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Opossum takes ride on NYC subway

In this undated photo, an opossum hides under a seat on the subway in New York.   Startled riders abroad a Manhattan-bound train spotted the opossum around 4:30 a.m. last Friday.  The New York Times  reports that finding the nocturnal creature on a subway train was rare in several ways. Opossum tend to like trees and they are not burrowers although they sometimes go below ground in search of food or warmth. After the animal bared its teeth at officers who tried to remove it with heavy gloves, animal control experts were called.  NYC Transit spokesman Charles Seaton said it was the first anybody could remember seeing a wild animal in the system. (AP Photo/New York Times)  MANDATORY CREDIT;  NYC OUT,  MAGS OUT; NO SALES; TV OUT;  NO ARCHIVE

In this undated photo, an opossum hides under a seat on the subway in New York. Startled riders abroad a Manhattan-bound train spotted the opossum around 4:30 a.m. last Friday. The New York Times reports that finding the nocturnal creature on a subway train was rare in several ways. Opossum tend to like trees and they are not burrowers although they sometimes go below ground in search of food or warmth. After the animal bared its teeth at officers who tried to remove it with heavy gloves, animal control experts were called. NYC Transit spokesman Charles Seaton said it was the first anybody could remember seeing a wild animal in the system. (AP Photo/New York Times) MANDATORY CREDIT; NYC OUT, MAGS OUT; NO SALES; TV OUT; NO ARCHIVE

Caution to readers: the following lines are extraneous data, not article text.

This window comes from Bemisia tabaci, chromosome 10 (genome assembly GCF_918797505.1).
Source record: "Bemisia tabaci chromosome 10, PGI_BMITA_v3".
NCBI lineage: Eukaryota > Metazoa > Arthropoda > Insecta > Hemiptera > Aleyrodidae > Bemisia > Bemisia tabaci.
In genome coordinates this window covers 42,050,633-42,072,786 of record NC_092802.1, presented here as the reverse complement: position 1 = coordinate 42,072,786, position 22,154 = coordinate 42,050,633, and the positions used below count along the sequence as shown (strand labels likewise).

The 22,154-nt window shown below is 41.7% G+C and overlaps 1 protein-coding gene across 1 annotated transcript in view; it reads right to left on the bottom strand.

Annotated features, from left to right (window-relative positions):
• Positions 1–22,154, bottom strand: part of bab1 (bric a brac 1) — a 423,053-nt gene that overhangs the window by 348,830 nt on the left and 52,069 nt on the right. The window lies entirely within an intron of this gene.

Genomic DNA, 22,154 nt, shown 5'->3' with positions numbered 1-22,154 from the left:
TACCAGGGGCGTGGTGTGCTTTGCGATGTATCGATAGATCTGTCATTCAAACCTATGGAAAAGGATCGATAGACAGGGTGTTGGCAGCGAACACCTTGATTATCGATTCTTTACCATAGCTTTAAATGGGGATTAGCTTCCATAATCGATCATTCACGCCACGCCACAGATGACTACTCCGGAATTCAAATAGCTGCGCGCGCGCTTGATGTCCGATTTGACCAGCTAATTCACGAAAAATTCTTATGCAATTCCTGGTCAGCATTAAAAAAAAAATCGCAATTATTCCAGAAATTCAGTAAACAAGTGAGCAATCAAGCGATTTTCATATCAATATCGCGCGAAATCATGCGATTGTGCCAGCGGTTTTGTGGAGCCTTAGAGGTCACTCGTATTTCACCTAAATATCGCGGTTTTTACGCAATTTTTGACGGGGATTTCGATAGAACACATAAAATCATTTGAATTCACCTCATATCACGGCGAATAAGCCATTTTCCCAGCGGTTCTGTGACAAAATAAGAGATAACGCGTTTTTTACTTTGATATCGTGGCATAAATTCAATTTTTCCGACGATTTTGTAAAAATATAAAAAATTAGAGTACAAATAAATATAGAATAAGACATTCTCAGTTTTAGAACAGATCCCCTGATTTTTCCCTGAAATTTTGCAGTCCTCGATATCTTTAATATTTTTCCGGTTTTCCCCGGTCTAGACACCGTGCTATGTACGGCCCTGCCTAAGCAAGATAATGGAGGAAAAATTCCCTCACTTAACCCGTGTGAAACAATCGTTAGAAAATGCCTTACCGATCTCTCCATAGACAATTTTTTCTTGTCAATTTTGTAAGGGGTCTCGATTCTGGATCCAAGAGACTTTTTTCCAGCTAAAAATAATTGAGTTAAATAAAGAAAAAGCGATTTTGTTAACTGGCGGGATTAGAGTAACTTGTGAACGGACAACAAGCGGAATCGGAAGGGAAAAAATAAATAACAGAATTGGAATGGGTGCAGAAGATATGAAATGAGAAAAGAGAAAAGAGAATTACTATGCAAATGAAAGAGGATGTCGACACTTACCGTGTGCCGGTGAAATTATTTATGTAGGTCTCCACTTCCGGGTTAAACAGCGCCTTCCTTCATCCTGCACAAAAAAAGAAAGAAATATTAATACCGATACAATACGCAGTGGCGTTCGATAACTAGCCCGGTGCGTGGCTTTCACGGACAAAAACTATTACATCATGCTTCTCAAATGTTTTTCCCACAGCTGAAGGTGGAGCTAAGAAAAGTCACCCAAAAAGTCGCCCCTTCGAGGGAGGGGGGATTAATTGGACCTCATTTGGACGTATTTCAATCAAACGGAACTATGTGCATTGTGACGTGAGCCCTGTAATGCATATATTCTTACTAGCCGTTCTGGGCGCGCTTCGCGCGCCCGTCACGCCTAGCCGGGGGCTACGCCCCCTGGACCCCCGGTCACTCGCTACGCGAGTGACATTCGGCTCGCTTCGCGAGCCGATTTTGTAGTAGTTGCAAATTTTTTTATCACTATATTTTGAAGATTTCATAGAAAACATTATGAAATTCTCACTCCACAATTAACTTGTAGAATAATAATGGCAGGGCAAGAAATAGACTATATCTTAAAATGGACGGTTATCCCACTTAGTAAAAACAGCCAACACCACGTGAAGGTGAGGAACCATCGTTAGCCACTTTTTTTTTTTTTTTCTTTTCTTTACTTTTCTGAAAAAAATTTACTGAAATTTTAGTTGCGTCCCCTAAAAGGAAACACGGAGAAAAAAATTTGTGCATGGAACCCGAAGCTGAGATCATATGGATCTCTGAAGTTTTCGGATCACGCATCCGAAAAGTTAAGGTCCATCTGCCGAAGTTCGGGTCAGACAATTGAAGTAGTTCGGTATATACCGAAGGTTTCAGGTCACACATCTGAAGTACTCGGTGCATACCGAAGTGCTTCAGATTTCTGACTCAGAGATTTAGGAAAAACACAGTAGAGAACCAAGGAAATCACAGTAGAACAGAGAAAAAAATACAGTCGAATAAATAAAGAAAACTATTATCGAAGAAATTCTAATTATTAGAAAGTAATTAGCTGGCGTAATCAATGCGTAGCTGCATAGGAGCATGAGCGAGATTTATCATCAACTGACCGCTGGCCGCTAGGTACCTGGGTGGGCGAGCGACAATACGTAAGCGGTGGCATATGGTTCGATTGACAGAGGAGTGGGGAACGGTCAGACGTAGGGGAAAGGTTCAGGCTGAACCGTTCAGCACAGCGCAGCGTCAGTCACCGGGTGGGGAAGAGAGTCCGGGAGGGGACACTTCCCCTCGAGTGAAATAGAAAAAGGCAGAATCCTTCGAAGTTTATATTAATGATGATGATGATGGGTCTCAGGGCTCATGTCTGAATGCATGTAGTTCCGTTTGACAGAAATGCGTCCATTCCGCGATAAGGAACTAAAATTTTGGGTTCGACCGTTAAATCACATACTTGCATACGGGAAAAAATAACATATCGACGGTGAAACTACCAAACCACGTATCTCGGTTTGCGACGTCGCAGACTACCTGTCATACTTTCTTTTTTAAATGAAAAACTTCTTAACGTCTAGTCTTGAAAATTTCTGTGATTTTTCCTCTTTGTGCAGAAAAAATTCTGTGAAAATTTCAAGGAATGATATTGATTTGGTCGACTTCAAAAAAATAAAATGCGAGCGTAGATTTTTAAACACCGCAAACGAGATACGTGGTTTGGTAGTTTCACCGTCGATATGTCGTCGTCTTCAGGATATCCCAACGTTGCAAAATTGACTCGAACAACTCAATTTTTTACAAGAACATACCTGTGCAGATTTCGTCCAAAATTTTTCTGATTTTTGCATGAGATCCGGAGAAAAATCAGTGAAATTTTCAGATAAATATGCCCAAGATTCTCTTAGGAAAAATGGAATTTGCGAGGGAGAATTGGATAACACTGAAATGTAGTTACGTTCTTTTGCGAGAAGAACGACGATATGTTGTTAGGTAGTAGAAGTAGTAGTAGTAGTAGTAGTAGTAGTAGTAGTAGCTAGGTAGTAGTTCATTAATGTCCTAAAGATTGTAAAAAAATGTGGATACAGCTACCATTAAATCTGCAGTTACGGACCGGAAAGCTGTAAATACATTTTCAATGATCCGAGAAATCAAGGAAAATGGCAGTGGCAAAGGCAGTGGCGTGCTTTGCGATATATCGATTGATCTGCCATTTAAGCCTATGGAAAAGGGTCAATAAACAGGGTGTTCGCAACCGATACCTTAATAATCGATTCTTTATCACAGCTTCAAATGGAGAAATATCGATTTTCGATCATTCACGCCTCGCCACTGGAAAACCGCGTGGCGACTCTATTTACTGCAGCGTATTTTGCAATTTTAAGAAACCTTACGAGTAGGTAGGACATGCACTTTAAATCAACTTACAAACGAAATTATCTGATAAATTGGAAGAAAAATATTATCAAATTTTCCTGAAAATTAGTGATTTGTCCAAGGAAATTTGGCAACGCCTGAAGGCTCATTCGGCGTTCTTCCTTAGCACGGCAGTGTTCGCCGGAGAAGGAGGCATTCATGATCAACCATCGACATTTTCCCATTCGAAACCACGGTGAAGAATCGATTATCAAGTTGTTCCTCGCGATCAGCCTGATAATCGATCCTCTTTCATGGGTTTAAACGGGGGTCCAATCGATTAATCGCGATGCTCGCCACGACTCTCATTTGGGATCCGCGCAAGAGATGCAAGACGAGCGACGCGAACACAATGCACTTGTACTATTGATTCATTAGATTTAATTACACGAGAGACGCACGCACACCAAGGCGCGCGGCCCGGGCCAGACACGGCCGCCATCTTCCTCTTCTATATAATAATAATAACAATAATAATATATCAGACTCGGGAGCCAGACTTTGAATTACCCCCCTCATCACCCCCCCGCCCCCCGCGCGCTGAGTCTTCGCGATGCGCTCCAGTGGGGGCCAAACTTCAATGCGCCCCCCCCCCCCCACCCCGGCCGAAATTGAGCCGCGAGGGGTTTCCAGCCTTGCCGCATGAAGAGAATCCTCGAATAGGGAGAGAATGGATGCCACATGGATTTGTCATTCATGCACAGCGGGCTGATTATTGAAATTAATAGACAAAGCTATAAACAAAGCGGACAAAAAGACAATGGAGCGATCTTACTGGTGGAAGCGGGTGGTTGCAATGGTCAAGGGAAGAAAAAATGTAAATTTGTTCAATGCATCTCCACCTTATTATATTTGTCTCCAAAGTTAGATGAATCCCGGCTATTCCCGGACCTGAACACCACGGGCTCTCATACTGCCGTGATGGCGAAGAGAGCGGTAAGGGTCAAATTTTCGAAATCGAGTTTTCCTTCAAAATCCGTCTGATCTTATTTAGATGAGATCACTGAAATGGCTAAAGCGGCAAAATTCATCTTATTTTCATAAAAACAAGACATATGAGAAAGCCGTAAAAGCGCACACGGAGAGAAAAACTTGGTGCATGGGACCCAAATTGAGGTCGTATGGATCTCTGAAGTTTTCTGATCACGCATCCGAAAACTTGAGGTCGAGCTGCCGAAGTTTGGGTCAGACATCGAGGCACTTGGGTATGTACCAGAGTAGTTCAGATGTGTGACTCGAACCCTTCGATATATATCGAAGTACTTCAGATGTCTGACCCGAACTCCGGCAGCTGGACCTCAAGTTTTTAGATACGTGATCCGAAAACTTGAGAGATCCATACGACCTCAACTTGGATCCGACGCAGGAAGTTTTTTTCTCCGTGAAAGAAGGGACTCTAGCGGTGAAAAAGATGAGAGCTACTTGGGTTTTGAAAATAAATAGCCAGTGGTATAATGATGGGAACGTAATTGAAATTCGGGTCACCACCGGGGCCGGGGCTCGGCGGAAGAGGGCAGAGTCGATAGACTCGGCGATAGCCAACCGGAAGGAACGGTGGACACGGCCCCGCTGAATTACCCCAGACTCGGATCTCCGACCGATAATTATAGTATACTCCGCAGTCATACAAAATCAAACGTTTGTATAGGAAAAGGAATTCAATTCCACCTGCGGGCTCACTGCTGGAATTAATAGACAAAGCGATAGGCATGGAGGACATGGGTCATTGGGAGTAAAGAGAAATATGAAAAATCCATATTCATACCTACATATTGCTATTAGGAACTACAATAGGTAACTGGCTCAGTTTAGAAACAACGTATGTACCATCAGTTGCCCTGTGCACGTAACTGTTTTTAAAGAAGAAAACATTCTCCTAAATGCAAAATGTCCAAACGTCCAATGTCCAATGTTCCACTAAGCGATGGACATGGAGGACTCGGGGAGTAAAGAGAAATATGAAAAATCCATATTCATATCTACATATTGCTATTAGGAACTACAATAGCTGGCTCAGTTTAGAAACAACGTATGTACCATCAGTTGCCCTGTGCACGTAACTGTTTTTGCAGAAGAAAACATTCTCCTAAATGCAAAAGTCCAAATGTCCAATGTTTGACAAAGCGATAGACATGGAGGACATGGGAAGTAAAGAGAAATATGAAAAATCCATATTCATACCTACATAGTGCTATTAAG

NEW YORK -- A suspicious passenger of the four-legged variety led to the evacuation of a New York City subway car.

Startled riders aboard a Manhattan-bound train spotted an opossum curled up underneath a seat near the train's heating duct about 4:30 a.m. on Friday.

It was reported that the animal apparently boarded the train at Coney Island in Brooklyn, where the platform is above ground. The subway car was evacuated several stops later in Manhattan as officers wearing heavy gloves tried to remove it. When the marsupial bared its teeth at them, animal control experts were called in.

Rats and pigeons are often seen in the city's subways, but NYC Transit spokesman Charles Seaton said it's the first time anybody could remember a wild animal in the system.